Algeria

In: Historical Events

Submitted By cuny2x
Words 1564
Pages 7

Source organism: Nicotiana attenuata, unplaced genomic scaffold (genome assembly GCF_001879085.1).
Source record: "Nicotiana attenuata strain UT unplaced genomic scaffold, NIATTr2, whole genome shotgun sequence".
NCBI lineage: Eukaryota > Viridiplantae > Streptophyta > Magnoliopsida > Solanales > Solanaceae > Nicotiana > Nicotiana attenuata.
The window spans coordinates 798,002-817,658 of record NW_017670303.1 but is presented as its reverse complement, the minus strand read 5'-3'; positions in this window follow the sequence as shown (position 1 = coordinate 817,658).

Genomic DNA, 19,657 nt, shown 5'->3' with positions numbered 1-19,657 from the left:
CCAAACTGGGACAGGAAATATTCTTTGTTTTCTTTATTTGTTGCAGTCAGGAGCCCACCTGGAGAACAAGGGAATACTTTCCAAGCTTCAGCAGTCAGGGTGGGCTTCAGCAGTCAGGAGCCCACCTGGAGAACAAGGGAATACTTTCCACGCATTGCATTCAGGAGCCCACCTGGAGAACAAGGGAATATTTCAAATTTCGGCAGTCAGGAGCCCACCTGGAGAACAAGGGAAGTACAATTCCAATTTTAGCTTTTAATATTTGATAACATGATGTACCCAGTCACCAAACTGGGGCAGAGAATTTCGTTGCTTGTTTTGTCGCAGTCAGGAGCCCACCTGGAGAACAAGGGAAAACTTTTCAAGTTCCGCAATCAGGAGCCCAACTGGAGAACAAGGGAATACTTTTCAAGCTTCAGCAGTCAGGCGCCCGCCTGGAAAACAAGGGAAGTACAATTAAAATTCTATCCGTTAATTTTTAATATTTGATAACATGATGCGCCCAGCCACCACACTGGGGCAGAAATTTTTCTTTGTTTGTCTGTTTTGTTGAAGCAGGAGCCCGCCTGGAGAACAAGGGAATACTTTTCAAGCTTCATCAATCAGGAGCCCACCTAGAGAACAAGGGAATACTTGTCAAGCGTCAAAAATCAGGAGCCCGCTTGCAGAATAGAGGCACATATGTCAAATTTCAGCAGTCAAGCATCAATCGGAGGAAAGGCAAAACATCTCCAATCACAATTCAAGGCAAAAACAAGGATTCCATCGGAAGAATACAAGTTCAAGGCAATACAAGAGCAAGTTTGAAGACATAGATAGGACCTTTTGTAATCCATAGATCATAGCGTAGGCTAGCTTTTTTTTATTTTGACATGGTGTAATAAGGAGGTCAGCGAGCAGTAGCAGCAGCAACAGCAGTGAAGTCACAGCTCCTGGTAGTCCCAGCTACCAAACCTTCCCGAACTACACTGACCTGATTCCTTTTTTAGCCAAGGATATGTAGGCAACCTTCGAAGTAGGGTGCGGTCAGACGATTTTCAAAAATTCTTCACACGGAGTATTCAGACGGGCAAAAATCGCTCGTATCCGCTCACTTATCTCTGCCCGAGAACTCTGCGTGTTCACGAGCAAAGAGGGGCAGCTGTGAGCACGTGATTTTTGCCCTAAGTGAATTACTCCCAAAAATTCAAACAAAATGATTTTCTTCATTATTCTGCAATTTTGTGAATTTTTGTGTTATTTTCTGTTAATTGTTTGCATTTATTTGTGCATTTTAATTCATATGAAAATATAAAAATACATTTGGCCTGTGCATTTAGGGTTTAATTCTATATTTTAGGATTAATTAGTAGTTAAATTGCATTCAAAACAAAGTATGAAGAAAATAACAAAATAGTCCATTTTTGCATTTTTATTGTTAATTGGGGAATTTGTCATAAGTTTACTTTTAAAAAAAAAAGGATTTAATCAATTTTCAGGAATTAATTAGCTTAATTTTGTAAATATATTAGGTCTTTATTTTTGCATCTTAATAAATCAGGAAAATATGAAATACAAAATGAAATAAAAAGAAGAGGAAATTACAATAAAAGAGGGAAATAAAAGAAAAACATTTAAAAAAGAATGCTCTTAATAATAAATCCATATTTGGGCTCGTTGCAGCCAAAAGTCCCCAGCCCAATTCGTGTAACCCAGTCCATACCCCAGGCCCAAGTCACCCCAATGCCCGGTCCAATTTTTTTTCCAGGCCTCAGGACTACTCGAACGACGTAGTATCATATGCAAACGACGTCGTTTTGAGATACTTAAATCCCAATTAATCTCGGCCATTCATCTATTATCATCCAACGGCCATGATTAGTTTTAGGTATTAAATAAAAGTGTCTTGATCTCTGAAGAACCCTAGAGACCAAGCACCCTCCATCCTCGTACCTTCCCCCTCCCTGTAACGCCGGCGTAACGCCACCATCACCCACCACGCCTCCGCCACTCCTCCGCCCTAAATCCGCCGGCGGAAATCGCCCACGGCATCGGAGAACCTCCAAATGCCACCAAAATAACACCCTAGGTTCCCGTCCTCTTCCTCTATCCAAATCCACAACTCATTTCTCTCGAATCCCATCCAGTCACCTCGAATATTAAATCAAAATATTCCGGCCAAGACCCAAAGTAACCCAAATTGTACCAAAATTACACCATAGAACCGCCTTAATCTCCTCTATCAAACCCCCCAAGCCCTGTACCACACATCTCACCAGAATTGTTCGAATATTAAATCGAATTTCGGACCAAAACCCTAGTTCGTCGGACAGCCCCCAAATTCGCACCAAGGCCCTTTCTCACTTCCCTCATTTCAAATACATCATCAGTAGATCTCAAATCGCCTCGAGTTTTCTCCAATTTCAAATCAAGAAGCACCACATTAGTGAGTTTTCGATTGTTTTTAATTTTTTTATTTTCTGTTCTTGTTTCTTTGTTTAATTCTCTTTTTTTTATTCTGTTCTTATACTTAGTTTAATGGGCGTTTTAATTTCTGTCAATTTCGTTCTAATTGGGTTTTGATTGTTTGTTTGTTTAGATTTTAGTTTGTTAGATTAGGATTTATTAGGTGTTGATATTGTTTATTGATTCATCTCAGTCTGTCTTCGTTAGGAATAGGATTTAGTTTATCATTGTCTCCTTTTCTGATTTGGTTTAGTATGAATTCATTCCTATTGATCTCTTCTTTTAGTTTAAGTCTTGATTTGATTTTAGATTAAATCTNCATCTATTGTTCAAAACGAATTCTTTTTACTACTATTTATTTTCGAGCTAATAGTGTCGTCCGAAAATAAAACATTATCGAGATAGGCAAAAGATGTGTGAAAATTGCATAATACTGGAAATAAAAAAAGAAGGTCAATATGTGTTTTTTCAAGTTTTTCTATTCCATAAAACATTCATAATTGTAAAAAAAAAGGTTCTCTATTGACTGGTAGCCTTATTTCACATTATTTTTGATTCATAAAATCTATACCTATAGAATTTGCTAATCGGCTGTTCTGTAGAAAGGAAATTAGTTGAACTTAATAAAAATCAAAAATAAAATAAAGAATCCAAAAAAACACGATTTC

Revolutions are never easy, not their start, nor their end. It takes strong political will, sacrifice and perseverance to win. Entering a revolution often comes with anger, doubts and fears. Your fears of survival and your doubts of short lived results that could demean your sacrifice, and threaten your security at cellular levels. As a major settler country that faced many social, economic, and political injustices in comparison to their settled French counterparts, Algeria took a stand to end French settlement. This sacrifices however only proved to be have disappointing outcomes leaving the country highly fractured both short term and long term, leading up to the civil war of 1992. I say with great emphasis that it is more difficult to govern a government that is faces post-revolutionary crisis than it is to overthrow an entire establishment. Such is proven in the wake of Algeria's revolution in the 1950s which has left an estimated 700,000 dead, and thousands more scarred physically and psychologically. Both sides of the battle, the Algiers and the French paratroopers, used merciless guerrilla tactics and torture against its own people.[1] Algeria continued however to struggle with civilian casualties. Among those the “Berber people at the hands various factions of insurgents, and was successful for a while”[2]. It is my assertion that decolonization France did not grant formal eminent rule, nor did it administer political order and help cultivate Algeria peacefully as a nation. The question remains however, would Algeria have succeeded long term as a nation under French rule? One can argue that Algerian ties to advanced French culture, language, medicine, technological advancement and western culture would have left Algerians in a much better conditions than the alternatives of the ensuing regimes that have depleted French roots in the country. In light of…...

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